However, the deed did not contain a non-molestation clause. The court held that the lack of such a clause did not imply that the consent of the wife regarding marital intercourse was revived after the injunction. As long as the parties had by agreement, or the court had by order or something equivalent to an order, made it clear that the wife's consent to intercourse no longer existed, her consent was considered revoked. The case suggested that a simple agreement between husband and wife can amount to revocation of consent to sexual intercourse.
In a more recent case of R v C  which was decided in the Sheffield Crown Courts, Justice Simon Brown took the bold approach of adopting the position of the law in Scotland and dismissed the long history of the marital exemption to rape.
In Scotland, the law regarding the issue of marital rape has developed through the landmark decision in HM Advocate v Duffy. The current standing is that a husband can be convicted of raping his wife even though there is no legally enforceable agreement or court order relieving them of the obligation to cohabit.
Lord Robertson in Duffy said:
“...I can see no logic in justifying such a law by making a differentiation between a man and woman who happen to have gone through a ceremony of marriage and ones who have not; and I do not understand why the mere fact that the marriage bond has never been formally broken should make a difference... To some extent, it might be a question of degree, but I do not think that it can be affirmed as a matter of principle that the law of Scotland today is that a husband in no circumstances can be guilty of the crime of rape upon his wife.”
In essence, the current standing of the common law on marital rape has evolved to dismiss the marital exemption to rape entirely.
III. MALAYSIAN POSITION: DOES SECTION 375A PROVIDE REASONABLE PROTECTION FOR MARRIED WOMEN?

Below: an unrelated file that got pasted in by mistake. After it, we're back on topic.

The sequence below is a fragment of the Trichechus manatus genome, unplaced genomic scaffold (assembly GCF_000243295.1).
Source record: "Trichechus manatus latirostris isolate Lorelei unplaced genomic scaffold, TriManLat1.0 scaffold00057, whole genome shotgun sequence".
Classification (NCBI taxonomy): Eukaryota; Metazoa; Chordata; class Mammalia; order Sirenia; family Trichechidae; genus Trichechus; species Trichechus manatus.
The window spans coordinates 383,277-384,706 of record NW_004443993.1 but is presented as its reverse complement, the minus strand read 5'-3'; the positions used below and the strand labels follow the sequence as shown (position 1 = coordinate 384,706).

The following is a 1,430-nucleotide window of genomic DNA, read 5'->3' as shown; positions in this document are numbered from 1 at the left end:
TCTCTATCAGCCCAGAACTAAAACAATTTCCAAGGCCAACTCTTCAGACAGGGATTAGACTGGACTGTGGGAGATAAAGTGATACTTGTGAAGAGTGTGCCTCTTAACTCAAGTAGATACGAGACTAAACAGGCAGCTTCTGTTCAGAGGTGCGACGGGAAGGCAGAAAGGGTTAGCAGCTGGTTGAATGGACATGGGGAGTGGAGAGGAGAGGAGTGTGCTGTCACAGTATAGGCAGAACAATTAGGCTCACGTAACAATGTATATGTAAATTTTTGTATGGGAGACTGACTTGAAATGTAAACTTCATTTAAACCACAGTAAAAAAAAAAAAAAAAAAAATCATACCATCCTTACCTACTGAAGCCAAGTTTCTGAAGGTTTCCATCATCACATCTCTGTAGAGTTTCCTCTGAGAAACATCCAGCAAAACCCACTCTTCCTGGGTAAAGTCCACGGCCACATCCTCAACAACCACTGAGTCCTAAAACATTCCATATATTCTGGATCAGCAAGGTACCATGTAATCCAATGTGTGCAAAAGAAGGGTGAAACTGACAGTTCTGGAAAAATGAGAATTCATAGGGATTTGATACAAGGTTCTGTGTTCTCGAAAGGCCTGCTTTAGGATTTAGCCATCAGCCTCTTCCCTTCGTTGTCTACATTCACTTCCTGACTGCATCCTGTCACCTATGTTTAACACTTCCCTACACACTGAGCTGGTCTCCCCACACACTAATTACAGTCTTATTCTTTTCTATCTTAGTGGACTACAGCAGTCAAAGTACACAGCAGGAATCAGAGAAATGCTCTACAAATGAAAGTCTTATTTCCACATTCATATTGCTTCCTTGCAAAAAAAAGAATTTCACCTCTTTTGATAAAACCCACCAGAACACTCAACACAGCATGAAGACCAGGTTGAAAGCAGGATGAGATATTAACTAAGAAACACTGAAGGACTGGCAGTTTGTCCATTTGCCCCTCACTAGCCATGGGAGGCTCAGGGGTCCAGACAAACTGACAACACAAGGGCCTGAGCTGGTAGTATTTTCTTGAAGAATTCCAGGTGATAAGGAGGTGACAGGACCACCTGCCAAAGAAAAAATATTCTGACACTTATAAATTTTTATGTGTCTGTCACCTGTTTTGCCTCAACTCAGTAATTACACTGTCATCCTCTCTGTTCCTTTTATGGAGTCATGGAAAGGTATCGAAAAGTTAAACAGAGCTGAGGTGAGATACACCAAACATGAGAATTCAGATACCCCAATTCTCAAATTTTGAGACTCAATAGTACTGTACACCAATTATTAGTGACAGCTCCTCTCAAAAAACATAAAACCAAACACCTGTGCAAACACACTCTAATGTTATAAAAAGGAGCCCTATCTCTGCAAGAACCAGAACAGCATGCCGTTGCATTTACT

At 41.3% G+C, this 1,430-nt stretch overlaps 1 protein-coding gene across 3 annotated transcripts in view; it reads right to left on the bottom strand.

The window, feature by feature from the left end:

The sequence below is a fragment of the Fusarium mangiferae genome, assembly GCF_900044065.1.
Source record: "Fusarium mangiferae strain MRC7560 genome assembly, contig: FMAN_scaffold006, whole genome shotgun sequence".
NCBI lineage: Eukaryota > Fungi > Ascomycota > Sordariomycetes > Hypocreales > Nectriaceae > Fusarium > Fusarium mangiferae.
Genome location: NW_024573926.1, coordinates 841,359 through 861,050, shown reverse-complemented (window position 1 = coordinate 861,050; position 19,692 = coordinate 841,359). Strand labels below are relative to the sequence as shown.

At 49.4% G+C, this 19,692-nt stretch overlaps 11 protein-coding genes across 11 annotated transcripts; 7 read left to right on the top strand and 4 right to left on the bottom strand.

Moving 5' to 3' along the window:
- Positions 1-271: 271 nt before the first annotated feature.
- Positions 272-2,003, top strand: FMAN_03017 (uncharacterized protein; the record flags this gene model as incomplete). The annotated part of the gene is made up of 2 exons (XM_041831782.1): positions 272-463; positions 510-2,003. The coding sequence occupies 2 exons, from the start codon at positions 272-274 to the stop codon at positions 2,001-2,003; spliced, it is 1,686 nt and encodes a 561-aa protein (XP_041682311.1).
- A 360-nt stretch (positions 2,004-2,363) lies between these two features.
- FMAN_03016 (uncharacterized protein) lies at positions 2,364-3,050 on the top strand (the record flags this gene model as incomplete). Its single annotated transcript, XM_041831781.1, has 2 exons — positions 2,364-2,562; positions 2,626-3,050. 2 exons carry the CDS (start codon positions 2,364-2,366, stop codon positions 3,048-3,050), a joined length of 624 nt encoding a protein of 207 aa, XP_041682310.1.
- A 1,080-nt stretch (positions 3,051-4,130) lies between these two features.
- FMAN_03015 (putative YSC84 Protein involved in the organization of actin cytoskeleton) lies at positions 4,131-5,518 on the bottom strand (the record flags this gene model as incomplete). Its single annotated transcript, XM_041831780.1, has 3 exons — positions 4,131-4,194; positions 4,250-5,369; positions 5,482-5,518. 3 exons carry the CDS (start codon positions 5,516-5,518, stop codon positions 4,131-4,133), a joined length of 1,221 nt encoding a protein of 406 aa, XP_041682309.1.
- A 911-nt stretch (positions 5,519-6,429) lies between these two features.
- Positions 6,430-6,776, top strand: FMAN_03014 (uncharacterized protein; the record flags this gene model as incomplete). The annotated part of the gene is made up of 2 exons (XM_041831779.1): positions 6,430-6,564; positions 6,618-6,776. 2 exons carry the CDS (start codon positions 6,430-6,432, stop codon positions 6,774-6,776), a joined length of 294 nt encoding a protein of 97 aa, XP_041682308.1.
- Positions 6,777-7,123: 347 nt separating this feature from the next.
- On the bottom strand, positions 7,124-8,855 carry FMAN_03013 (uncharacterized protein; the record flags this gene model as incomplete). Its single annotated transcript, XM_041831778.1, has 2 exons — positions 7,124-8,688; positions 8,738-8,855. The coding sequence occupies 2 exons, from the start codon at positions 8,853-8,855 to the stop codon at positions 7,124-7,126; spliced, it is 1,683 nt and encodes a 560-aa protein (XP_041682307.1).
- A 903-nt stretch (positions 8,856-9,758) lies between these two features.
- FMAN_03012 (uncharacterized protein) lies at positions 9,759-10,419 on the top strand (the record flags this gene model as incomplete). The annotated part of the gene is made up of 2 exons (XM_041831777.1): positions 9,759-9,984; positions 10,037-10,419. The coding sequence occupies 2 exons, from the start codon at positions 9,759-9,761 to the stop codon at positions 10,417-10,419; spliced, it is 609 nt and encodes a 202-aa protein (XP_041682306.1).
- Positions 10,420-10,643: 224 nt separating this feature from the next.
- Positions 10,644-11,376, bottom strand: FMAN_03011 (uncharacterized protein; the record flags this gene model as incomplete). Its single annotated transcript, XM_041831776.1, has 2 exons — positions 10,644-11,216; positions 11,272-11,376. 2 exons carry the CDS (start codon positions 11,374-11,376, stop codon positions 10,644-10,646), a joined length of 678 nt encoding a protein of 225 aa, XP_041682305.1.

A. Consensual Intercourse
According to S.375(b) of the Penal Code, a man is said to commit rape when he has sexual intercourse with a woman without her consent. The Penal Code further provides S.375A which includes the punishment for a husband who hurts his wife in order to have sexual intercourse with her.
Unfortunately, the issue of consent is not brought up at all in S.375A, which means that consent does not play any role in delegitimising intercourse — a worrying issue previously voiced out by Sumitra Visvanathan. Consent should play an even bigger part in instances of marital rape.
Malaysia remains constrained by the old English presumption that a married woman is considered to have given her consent to marital intercourse by the contract of matrimony, and that consent cannot subsequently be revoked as marriage is for life. However, it is the author’s opinion that there should not be such concept as irrevocable consent that strips a woman of her bodily autonomy.
The author does not deny that both spouses have conjugal rights towards each other. However, a wife is an individual who has her own will. She has the right to say “no” when she does not want to perform marital intercourse with her husband. When a husband still forces his wife to perform sexual intercourse, it is considered rape as he does so without her will and consent. Conjugal rights come with boundaries that neither husband or wife should attempt to cross, especially when no consent is present.